Commission publishes interim evaluation of Horizon 2020

On 29 May 2017, the Commission published the interim evaluation of Horizon 2020, required by Article 32 of the regulation establishing Horizon 2020.

The interim evaluation wishes to contribute to improving the implementation of Horizon 2020 in its last Work Programme 2018-2020, to provide the evidence-base for the report of the High Level Group on maximizing the impact of EU Research and Innovation programmes and to inform the design of future Framework Programmes.

  • The main finding of this evaluation is that whereas the Horizon 2020 is meeting its objectives, it is still underfunded.
  • The evaluation shows that the programme has proven to be extremely attractive and demand to be very high. Participants to Horizon 2020 come from over 130 different countries and more than half are newcomers. Annually, the number of applications has increased by 65% compared to FP7, with 100,000 in total.
  • However, the evaluation also shows that this surge in demand for European funding also led to oversubscription and a drop in success rates, with some parts of the programme strongly underfunded. An additional EUR 60 billion would have been needed to support all the proposals that were scored "excellent" by independent evaluations.
  • Other areas for improvement that emerge from this evaluation include the need to stimulating and scaling-up breakthrough, market-creating innovation in particular by SMEs; and increasing the awareness and involvement of the general public in agenda-setting.
  • What the evaluation also shows is that Horizon 2020 highlights clear European added value in terms of economies of speed, scale and scope, producing demonstrable benefits compared to national and regional-level support. It even showed that 83% of projects funded would not have gone ahead without EU support.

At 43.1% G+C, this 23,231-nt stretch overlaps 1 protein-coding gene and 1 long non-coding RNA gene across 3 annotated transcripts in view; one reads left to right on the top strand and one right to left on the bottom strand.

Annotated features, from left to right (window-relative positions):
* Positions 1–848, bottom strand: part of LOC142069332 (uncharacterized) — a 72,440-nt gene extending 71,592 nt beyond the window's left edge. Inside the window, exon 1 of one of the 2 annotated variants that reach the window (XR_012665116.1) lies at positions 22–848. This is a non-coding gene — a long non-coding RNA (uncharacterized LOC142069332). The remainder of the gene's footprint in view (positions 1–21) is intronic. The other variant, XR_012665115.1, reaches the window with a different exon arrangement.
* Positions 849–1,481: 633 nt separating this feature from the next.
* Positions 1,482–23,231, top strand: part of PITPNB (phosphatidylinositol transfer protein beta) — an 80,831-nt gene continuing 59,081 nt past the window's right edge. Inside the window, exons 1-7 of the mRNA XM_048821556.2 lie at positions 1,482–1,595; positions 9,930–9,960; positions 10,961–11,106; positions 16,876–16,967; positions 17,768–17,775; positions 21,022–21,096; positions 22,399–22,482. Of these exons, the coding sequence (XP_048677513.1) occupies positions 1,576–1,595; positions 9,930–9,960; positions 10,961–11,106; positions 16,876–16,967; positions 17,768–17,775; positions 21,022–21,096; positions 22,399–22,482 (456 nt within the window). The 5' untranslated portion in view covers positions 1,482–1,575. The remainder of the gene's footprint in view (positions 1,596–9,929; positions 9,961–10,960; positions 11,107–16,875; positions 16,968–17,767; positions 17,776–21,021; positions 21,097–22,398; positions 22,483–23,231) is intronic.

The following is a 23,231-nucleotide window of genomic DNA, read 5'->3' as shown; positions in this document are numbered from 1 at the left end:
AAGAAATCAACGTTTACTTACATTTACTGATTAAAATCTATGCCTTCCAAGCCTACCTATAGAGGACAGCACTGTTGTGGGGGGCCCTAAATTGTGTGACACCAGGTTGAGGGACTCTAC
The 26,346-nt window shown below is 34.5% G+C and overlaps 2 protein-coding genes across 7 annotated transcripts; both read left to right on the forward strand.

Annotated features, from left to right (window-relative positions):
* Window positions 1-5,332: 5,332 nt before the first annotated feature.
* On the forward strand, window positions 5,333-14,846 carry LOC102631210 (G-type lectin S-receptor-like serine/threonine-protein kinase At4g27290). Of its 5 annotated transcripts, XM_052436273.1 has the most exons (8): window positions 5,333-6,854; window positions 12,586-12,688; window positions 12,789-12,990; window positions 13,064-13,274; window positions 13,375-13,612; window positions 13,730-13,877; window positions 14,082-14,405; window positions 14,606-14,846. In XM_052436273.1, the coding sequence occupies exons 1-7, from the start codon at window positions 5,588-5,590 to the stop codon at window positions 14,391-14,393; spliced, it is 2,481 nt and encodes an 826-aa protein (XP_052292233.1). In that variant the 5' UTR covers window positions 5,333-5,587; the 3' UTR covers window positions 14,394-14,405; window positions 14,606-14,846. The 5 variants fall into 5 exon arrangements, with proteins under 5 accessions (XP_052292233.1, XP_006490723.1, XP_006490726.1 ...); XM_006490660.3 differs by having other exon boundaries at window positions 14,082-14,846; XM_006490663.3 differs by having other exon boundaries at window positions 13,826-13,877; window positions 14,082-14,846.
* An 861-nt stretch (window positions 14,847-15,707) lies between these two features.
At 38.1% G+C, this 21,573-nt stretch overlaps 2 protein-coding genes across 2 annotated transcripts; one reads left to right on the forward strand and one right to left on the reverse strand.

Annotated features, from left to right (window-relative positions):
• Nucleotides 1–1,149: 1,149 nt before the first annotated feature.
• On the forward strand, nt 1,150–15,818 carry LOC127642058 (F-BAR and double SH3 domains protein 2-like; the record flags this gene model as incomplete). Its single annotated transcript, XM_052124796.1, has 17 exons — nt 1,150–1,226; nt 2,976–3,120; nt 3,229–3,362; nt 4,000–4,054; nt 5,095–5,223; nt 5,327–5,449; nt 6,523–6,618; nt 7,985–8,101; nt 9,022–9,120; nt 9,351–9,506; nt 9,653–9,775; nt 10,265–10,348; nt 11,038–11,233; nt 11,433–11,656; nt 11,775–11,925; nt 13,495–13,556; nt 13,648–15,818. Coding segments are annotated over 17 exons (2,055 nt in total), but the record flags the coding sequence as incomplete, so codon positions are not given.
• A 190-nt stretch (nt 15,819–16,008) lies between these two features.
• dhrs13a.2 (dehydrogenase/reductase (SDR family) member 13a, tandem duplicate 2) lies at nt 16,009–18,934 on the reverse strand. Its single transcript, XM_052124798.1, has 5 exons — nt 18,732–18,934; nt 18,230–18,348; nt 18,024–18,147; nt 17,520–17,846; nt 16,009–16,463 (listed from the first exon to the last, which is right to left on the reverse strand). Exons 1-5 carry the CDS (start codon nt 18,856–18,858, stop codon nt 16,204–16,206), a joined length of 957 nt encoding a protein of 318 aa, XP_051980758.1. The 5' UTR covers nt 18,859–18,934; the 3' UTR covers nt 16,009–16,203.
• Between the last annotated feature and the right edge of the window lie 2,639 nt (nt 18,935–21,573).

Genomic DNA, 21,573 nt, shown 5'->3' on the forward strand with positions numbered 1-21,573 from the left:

• It is important to keep in mind that the interim evaluation only provides an assessment of Horizon 2020 after its first three years. It is too early to talk about its final impact, while only less than 10% of the projects finished so far.


The interim evaluation was carried out according to the Commissionā€™s Better Regulation Guidelines, drawing on several external studies, independent expert groups and extensive internal analyses. An essential input into the exercise was the public consultation that closed in January 2017 and received close to 3500 responses and almost 300 position papers. The Commission Staff Working Document that contains the full interim evaluation of Horizon 2020 is structured around five criteria: coherence, effectiveness, efficiency, EU added value and relevance.

The interim evaluation also looks forward to future EU funding for research and innovation. The results and lessons are meant to help the Commission to design the final Horizon 2020 Work Programme (2018-20) and are supposed to provide the evidence base for the report of the High Level Group on maximising the impact of EU Research and Innovation Programmes. 

Next steps

  • 3rd July 2017: publication of High Level Group report and stakeholder conference in Brussels.
  • October 2017: publication of Commission communication on the interim evaluation of Horizon 2020. This will report on the key evaluation results including from the Art. 185 and 187 initiatives, the Commission's observations on the High-Level Group report, and will address the recommendations of the FP7 ex-post evaluation.

Date: 05/06/2017 | Tag: | News: 600 of 1574
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